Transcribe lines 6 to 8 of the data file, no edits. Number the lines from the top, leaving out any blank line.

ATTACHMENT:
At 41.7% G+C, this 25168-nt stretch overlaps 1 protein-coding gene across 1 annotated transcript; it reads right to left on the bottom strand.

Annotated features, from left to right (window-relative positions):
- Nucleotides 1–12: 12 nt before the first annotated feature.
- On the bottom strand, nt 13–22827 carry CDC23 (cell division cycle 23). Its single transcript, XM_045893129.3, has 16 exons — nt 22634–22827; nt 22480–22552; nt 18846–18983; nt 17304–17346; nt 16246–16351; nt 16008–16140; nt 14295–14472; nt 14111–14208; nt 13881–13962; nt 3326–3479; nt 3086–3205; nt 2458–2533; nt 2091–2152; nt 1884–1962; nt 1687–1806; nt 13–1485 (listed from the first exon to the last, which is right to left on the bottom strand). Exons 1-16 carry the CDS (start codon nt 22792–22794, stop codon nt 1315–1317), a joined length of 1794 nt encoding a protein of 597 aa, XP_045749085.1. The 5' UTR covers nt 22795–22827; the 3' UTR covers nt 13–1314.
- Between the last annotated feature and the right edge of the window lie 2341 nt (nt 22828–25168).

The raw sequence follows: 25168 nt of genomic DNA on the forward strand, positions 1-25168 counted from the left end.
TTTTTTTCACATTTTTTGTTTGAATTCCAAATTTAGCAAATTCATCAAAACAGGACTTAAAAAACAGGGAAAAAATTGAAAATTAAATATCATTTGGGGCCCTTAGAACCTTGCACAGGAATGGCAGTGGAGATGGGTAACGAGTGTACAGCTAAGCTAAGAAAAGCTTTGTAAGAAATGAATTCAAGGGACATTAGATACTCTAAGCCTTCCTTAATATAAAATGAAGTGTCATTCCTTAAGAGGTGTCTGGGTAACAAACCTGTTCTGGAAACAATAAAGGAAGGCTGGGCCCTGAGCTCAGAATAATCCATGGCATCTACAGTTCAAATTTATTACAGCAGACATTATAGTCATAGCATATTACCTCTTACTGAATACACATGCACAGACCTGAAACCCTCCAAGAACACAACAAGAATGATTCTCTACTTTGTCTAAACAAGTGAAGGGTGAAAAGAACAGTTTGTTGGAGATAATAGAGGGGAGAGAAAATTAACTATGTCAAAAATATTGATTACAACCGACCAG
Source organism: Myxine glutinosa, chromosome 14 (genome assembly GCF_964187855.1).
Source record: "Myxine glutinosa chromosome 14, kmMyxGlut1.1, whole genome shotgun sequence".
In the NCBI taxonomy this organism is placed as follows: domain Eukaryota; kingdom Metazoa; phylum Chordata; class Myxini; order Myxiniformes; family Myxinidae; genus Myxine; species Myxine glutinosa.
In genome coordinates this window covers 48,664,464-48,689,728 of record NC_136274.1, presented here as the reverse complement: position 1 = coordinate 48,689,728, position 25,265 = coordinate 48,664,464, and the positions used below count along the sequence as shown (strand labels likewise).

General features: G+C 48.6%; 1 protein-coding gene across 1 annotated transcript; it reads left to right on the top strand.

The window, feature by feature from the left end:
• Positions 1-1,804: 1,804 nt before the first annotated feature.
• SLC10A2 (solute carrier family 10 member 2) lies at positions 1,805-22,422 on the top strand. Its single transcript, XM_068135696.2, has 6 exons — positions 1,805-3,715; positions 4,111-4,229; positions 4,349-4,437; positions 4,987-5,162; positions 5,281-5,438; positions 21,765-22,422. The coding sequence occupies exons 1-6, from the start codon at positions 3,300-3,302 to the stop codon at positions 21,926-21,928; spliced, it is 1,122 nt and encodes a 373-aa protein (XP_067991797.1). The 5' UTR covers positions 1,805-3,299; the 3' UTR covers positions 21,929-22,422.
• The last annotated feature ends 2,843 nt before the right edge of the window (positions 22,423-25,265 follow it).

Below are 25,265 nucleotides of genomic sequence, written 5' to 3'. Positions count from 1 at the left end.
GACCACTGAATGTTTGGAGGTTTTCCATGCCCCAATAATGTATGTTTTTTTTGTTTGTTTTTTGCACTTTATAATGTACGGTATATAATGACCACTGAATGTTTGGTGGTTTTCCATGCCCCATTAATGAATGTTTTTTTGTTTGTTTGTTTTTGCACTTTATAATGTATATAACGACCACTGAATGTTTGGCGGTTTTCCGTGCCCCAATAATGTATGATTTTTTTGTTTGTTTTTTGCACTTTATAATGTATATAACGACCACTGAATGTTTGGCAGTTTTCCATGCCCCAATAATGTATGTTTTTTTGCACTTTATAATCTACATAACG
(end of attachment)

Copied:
The raw sequence follows: 25168 nt of genomic DNA on the forward strand, positions 1-25168 counted from the left end.
TTTTTTTCACATTTTTTGTTTGAATTCCAAATTTAGCAAATTCATCAAAACAGGACTTAAAAAACAGGGAAAAAATTGAAAATTAAATATCATTTGGGGCCCTTAGAACCTTGCACAGGAATGGCAGTGGAGATGGGTAACGAGTGTACAGCTAAGCTAAGAAAAGCTTTGTAAGAAATGAATTCAAGGGACATTAGATACTCTAAGCCTTCCTTAATATAAAATGAAGTGTCATTCCTTAAGAGGTGTCTGGGTAACAAACCTGTTCTGGAAACAATAAAGGAAGGCTGGGCCCTGAGCTCAGAATAATCCATGGCATCTACAGTTCAAATTTATTACAGCAGACATTATAGTCATAGCATATTACCTCTTACTGAATACACATGCACAGACCTGAAACCCTCCAAGAACACAACAAGAATGATTCTCTACTTTGTCTAAACAAGTGAAGGGTGAAAAGAACAGTTTGTTGGAGATAATAGAGGGGAGAGAAAATTAACTATGTCAAAAATATTGATTACAACCGACCAG
Source organism: Myxine glutinosa, chromosome 14 (genome assembly GCF_964187855.1).